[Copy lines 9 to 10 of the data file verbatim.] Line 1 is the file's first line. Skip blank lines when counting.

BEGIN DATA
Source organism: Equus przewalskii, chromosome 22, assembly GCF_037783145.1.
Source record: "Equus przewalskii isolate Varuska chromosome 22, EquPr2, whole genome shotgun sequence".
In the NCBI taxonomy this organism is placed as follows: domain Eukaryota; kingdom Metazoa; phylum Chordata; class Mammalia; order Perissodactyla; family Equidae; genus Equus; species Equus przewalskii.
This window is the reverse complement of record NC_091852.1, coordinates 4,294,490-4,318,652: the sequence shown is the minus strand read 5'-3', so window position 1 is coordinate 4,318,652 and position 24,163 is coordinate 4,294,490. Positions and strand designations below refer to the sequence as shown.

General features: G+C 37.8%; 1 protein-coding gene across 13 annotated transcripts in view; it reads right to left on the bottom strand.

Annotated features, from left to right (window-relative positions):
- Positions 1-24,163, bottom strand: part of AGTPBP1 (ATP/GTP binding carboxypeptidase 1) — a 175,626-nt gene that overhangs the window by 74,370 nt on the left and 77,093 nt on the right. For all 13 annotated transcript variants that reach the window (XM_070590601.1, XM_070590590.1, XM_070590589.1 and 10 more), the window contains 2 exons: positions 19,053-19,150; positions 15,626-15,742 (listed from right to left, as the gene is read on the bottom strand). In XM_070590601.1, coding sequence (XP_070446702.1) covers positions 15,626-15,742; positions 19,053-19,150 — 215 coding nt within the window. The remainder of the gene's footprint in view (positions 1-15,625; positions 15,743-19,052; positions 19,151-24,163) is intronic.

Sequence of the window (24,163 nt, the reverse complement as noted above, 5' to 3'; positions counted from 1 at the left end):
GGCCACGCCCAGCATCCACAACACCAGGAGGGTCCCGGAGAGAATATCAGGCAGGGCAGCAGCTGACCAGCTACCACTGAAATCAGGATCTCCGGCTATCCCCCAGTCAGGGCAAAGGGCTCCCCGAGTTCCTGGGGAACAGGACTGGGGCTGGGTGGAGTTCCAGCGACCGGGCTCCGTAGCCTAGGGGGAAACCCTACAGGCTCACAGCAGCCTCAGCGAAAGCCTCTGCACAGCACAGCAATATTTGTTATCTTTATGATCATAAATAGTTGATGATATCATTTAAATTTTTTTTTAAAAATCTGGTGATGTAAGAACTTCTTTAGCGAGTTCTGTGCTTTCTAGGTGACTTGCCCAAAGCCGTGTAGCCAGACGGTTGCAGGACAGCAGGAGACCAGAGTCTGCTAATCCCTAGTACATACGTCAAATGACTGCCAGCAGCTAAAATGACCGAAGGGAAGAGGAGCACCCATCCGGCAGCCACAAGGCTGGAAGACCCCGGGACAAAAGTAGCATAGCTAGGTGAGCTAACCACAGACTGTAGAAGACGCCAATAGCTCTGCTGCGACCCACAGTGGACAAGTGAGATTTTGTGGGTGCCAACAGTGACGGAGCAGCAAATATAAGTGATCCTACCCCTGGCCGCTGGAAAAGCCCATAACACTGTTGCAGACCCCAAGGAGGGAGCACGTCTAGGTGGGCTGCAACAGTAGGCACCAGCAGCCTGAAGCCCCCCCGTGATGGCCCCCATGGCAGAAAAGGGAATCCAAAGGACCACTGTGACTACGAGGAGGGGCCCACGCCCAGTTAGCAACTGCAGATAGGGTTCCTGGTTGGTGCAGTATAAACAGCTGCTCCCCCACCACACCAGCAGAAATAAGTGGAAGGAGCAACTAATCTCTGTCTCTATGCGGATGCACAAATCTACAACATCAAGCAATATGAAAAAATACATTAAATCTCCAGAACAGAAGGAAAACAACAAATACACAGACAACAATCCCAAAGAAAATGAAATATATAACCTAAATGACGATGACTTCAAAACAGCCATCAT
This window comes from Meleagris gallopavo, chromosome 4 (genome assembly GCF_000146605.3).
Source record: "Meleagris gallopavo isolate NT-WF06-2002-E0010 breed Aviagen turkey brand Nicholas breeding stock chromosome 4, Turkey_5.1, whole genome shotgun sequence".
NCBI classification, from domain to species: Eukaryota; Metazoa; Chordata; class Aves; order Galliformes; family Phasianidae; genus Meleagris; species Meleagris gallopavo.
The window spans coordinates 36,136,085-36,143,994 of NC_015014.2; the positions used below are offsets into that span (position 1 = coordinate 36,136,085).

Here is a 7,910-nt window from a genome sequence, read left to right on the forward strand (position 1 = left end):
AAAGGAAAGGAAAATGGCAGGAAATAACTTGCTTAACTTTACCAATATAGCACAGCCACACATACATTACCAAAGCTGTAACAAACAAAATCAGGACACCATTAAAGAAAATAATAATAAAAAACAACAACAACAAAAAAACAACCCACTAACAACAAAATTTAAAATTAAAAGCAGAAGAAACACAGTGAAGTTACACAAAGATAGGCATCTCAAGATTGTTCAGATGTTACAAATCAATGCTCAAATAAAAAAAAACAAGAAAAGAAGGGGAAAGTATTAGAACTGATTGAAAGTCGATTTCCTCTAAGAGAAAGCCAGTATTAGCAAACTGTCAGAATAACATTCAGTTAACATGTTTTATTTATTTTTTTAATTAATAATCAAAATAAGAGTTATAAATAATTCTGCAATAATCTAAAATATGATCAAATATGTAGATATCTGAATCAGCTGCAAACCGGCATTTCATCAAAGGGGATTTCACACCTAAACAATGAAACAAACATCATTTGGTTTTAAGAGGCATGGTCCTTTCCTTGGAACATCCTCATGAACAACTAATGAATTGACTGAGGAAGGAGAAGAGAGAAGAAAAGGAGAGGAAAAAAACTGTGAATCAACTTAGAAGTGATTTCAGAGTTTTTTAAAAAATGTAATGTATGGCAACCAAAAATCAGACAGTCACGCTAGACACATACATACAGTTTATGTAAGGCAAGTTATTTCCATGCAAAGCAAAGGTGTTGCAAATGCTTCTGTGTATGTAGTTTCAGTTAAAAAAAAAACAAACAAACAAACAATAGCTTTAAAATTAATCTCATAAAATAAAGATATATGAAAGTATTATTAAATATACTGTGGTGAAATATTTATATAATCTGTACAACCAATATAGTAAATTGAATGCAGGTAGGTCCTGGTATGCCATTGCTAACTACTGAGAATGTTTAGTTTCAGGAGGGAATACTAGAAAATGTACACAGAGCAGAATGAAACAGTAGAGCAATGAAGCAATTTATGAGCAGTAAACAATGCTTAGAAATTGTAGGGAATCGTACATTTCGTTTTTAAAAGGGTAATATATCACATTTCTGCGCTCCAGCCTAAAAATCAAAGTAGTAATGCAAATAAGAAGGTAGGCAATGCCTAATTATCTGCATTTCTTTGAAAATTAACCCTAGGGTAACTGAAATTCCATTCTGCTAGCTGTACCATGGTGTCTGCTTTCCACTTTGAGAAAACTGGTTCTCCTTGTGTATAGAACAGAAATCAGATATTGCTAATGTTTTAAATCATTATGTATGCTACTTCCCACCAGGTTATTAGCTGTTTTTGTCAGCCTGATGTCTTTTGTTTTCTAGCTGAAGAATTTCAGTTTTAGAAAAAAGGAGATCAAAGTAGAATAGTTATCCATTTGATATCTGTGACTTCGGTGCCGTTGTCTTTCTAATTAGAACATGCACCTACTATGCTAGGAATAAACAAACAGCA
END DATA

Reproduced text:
GGCCACGCCCAGCATCCACAACACCAGGAGGGTCCCGGAGAGAATATCAGGCAGGGCAGCAGCTGACCAGCTACCACTGAAATCAGGATCTCCGGCTATCCCCCAGTCAGGGCAAAGGGCTCCCCGAGTTCCTGGGGAACAGGACTGGGGCTGGGTGGAGTTCCAGCGACCGGGCTCCGTAGCCTAGGGGGAAACCCTACAGGCTCACAGCAGCCTCAGCGAAAGCCTCTGCACAGCACAGCAATATTTGTTATCTTTATGATCATAAATAGTTGATGATATCATTTAAATTTTTTTTTAAAAATCTGGTGATGTAAGAACTTCTTTAGCGAGTTCTGTGCTTTCTAGGTGACTTGCCCAAAGCCGTGTAGCCAGACGGTTGCAGGACAGCAGGAGACCAGAGTCTGCTAATCCCTAGTACATACGTCAAATGACTGCCAGCAGCTAAAATGACCGAAGGGAAGAGGAGCACCCATCCGGCAGCCACAAGGCTGGAAGACCCCGGGACAAAAGTAGCATAGCTAGGTGAGCTAACCACAGACTGTAGAAGACGCCAATAGCTCTGCTGCGACCCACAGTGGACAAGTGAGATTTTGTGGGTGCCAACAGTGACGGAGCAGCAAATATAAGTGATCCTACCCCTGGCCGCTGGAAAAGCCCATAACACTGTTGCAGACCCCAAGGAGGGAGCACGTCTAGGTGGGCTGCAACAGTAGGCACCAGCAGCCTGAAGCCCCCCCGTGATGGCCCCCATGGCAGAAAAGGGAATCCAAAGGACCACTGTGACTACGAGGAGGGGCCCACGCCCAGTTAGCAACTGCAGATAGGGTTCCTGGTTGGTGCAGTATAAACAGCTGCTCCCCCACCACACCAGCAGAAATAAGTGGAAGGAGCAACTAATCTCTGTCTCTATGCGGATGCACAAATCTACAACATCAAGCAATATGAAAAAATACATTAAATCTCCAGAACAGAAGGAAAACAACAAATACACAGACAACAATCCCAAAGAAAATGAAATATATAACCTAAATGACGATGACTTCAAAACAGCCATCAT
This window comes from Meleagris gallopavo, chromosome 4 (genome assembly GCF_000146605.3).